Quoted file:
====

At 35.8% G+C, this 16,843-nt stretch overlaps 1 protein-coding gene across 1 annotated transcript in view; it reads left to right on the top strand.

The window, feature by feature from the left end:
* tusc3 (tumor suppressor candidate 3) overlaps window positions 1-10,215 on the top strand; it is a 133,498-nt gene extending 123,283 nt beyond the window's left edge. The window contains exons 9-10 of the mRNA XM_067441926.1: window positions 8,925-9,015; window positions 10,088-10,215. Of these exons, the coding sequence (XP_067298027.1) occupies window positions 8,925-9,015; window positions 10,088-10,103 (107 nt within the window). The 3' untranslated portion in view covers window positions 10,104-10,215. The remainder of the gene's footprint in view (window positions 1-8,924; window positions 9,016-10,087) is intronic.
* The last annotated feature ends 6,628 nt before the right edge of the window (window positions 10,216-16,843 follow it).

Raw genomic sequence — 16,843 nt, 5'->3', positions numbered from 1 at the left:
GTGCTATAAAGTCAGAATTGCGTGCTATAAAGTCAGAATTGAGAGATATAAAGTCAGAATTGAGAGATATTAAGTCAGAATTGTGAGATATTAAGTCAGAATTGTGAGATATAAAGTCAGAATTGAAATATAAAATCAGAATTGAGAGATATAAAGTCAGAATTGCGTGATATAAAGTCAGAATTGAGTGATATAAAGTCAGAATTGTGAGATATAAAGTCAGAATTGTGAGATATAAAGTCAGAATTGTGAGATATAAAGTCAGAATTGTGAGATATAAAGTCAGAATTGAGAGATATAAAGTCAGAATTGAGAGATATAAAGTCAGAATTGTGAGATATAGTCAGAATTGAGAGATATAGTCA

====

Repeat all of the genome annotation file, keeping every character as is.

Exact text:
At 35.8% G+C, this 16,843-nt stretch overlaps 1 protein-coding gene across 1 annotated transcript in view; it reads left to right on the top strand.

The window, feature by feature from the left end:
* tusc3 (tumor suppressor candidate 3) overlaps window positions 1-10,215 on the top strand; it is a 133,498-nt gene extending 123,283 nt beyond the window's left edge. The window contains exons 9-10 of the mRNA XM_067441926.1: window positions 8,925-9,015; window positions 10,088-10,215. Of these exons, the coding sequence (XP_067298027.1) occupies window positions 8,925-9,015; window positions 10,088-10,103 (107 nt within the window). The 3' untranslated portion in view covers window positions 10,104-10,215. The remainder of the gene's footprint in view (window positions 1-8,924; window positions 9,016-10,087) is intronic.
* The last annotated feature ends 6,628 nt before the right edge of the window (window positions 10,216-16,843 follow it).

Raw genomic sequence — 16,843 nt, 5'->3', positions numbered from 1 at the left:
GTGCTATAAAGTCAGAATTGCGTGCTATAAAGTCAGAATTGAGAGATATAAAGTCAGAATTGAGAGATATTAAGTCAGAATTGTGAGATATTAAGTCAGAATTGTGAGATATAAAGTCAGAATTGAAATATAAAATCAGAATTGAGAGATATAAAGTCAGAATTGCGTGATATAAAGTCAGAATTGAGTGATATAAAGTCAGAATTGTGAGATATAAAGTCAGAATTGTGAGATATAAAGTCAGAATTGTGAGATATAAAGTCAGAATTGTGAGATATAAAGTCAGAATTGAGAGATATAAAGTCAGAATTGAGAGATATAAAGTCAGAATTGTGAGATATAGTCAGAATTGAGAGATATAGTCA